© Koury Angelo
Get to Know Rising Producer Kato On The Track
Kato On The Track talks "Mystery Pack," dream collaborations, and advice for up-and-coming producers.
Kato On The Track
With more young artists trying out their producing skills, it's become increasingly more important for producers to distinguish themselves — not only through their unique sound, but adaptability to new challenges as well. Red Bull Mystery Pack gives producers the perfect opportunity to do just that. The series challenges producers to think outside the box, handing them a sample pack of 10 random sounds to flip into a studio-ready beat in just one studio session.
In this premiere episode of season two, we feature Chris ‘Kato'' Ju, also known as Kato On The Track, out of Atlanta, Georgia. Despite expressing his nervousness during our interview following the session, viewers would be hard-pressed to realize it. Ju’s quiet confidence dominates the episode, flawlessly incorporating eight of the ten mystery sounds given to him to make an up-tempo pop and hip-hop fusion beat with a funky twist.
Kato On The Track is quickly becoming one of the most viral independent producers in the music industry. Last year alone his “So Pretty” duet with rising artist Reyanna Marie inspired over one million TikTok videos and has now garnered the producer a feature by Tyga for the remix. Despite all of his recent success, Kato still believes in the importance of sharing the blueprint that helped him reach the level he is at today. We got the chance to catch up with the viral producer via Zoom, during which he shared his thoughts on filming his Mystery Pack session, important lessons he’s learned as a producer, and advice for up-and-coming producers in the music industry.
How was filming the Red Bull Mystery Pack Episode? What thoughts were going through your mind?
I won't lie to you, it was a little intimidating at first. Normally, it's just me, my engineer, and the artists that I'm working with in the room. So for me to be cooking up something on the spot with like 20 cast members watching and a big camera, it was definitely different for me. However, everyone was super nice and cool. They made me feel comfortable and welcome, so it was good.
When do you know that a beat is finished?
I always leave space for [the artist] as I'm creating [and] adding the different layers to beat. I always keep the vocals in mind—like sometimes I'll be rapping or singing along, while I'm making the beat just to make sure.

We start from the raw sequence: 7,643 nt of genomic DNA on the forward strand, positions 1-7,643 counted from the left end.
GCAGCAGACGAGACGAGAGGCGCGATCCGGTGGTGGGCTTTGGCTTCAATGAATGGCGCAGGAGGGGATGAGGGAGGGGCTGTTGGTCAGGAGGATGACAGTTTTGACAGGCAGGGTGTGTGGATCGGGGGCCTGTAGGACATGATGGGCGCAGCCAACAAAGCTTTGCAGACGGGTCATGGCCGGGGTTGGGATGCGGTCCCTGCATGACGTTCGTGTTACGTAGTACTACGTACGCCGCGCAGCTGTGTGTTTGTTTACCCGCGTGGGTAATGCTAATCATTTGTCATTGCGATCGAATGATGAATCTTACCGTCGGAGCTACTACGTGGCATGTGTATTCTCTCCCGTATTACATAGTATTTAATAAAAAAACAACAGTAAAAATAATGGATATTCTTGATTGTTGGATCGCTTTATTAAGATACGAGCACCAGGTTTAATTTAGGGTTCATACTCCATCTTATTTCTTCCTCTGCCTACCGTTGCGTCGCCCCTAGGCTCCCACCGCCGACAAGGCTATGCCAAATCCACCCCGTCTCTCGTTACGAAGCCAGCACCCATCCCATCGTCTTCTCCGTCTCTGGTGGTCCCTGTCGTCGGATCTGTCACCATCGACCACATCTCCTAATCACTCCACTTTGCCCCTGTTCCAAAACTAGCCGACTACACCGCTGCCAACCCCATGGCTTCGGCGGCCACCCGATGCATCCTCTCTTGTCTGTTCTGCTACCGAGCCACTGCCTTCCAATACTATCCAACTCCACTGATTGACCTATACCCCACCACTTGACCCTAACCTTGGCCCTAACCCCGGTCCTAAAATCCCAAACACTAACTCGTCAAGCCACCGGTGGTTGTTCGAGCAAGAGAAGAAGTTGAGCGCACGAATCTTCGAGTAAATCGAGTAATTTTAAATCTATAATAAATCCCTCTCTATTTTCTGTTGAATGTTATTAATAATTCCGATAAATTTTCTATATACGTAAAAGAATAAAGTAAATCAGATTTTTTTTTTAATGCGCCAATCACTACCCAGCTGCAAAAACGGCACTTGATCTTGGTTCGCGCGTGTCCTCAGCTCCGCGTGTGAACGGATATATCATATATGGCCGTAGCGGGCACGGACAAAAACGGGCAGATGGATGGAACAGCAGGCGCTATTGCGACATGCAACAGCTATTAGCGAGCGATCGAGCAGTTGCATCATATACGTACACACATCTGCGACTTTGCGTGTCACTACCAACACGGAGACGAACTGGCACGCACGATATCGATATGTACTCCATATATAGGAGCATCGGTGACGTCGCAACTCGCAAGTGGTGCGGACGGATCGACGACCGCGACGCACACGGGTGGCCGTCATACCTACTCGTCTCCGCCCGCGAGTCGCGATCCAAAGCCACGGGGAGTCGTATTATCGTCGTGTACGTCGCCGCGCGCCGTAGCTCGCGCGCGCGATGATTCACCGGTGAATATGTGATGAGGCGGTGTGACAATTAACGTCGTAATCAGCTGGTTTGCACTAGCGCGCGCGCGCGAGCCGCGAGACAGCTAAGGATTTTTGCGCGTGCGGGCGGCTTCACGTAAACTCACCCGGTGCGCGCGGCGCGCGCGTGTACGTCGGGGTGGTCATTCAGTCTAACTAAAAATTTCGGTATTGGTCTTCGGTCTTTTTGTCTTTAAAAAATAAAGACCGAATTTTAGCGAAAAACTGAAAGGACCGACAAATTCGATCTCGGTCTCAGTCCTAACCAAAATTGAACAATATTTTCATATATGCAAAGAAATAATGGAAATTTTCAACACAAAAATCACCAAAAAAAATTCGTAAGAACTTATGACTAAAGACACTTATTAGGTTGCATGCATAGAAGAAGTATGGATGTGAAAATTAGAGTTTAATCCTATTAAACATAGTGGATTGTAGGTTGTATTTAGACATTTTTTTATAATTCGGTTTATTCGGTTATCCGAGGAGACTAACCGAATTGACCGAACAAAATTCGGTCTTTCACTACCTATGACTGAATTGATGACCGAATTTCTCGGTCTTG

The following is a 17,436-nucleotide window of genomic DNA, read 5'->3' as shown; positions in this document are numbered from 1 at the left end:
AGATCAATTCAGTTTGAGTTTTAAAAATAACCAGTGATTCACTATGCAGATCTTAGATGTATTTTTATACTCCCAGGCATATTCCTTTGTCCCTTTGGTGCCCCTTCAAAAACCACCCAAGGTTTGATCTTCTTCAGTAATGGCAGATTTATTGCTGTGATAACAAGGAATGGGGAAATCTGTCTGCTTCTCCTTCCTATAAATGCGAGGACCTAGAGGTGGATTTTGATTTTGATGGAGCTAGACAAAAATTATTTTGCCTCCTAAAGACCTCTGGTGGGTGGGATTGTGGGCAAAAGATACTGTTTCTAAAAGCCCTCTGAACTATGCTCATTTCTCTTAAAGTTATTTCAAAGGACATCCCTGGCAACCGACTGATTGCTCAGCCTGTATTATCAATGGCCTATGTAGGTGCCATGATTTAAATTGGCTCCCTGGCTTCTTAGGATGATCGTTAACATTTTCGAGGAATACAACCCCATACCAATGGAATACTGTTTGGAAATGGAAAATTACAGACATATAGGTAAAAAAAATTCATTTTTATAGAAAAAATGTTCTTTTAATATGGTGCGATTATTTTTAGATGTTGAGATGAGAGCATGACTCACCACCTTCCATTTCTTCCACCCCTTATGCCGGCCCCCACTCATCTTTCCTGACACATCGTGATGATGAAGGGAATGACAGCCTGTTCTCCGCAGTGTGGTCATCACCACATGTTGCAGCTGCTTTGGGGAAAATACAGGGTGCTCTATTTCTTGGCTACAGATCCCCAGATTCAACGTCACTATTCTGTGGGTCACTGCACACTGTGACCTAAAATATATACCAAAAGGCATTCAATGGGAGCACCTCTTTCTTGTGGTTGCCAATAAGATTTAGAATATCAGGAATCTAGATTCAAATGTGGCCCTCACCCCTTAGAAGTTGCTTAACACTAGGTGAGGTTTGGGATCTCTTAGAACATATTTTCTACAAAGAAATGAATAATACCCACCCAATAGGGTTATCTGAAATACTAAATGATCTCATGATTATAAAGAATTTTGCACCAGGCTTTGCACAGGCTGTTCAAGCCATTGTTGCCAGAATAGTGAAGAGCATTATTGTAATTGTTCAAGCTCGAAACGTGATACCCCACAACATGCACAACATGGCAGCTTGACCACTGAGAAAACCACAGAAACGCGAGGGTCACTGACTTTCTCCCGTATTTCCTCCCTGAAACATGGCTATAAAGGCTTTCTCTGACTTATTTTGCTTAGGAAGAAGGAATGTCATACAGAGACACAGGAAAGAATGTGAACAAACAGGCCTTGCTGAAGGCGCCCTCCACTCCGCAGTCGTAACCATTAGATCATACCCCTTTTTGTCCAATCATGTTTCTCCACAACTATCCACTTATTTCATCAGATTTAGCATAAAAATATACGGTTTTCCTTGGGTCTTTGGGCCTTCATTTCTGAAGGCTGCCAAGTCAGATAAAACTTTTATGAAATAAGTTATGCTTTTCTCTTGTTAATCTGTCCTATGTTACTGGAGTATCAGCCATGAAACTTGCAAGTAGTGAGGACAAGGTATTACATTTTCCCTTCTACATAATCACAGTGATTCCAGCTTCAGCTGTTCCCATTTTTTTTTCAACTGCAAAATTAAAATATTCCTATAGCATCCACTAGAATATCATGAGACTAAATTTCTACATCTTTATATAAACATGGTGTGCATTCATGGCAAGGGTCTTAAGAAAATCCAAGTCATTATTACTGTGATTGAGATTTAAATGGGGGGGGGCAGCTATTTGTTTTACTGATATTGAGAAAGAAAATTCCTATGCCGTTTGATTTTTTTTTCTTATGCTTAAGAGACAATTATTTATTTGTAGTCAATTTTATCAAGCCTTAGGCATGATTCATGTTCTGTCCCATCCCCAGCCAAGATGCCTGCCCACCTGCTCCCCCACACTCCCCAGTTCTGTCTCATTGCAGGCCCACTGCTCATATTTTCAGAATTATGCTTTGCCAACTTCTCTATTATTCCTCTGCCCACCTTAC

You also talk about the importance of drums in the episode: how making a beat is like cooking, and the drums are as important as pasta sauce in a pasta dish. Who do you think is perfect or close to perfect when it comes to utilizing drums in their beats?
I feel like it's so important, especially in hip-hop music where it's so rhythm-based. If the drums aren't hitting right, it really takes away from the vibe. There are so many—like Timbaland, who is a legend with his drum patterns. Even the newer producers. I listen to some of their 808s and their high-hat programming. We're all using the same tools, but a lot of these newer producers use them in a different way. I'm personally just a huge fan of Zaytoven, Mike WiLL Made-It, obviously Metro [Boomin] and so many more. [Some people who] inspired me to start making beats and producing were like Pharrell [and] Timbaland. Dr. Dre is probably one of my biggest influences that inspired me to get into production in the first place, so being able to collaborate with that level of a producer is [on my] checklist of things to accomplish before I leave this planet.
Do you have any dream collaborations in mind, as far as artists?
I've always really liked Ski Mask the Slump God. He's got just a different cadence and sound on records that I think would blend really well with my tracks. Who else? I mean if we're going big, I want a Travis Scott feature to happen. Lizzo obviously would be really dope.
Do you think it's important for up-and-coming producers to get in the studio with artists or do you think in this day and age with social media [producers] can just send people beats?
In my experience, the music always comes out better when you're in the same space creating, which obviously has been difficult with COVID. I've been doing a lot of virtual Zoom sessions where they just set me up on a laptop in the control room and [I] give them feedback from there, but there's nothing like being in that room. The energy is just different.
Any other advice for producers?
Yeah, not getting too emotional about the business. I think, because we put so much into our music, when it's not received well, we tend to internalize it and take it as almost an insult. I think that's a really important thing that took me a long time to learn how to do because you can't get emotional in this business. You'll burn bridges [and] people won't want to work with you. You’ve got to learn how to compartmentalize the heart with the business and I think you'll make much sounder decisions.
What do you want your legacy to be in music?
I think just being a good person is underrated—especially in the entertainment business. [So many people] look at surface-level stuff like how much money you have, what kind of lifestyle you're living, how much you flex on [Instagram], and none of that matters. You can't take that when you die. I just want to leave people with music that makes them feel something, you know? I think that's all any creative can ask for is just leaving behind a catalog of music that people can revisit and feel something.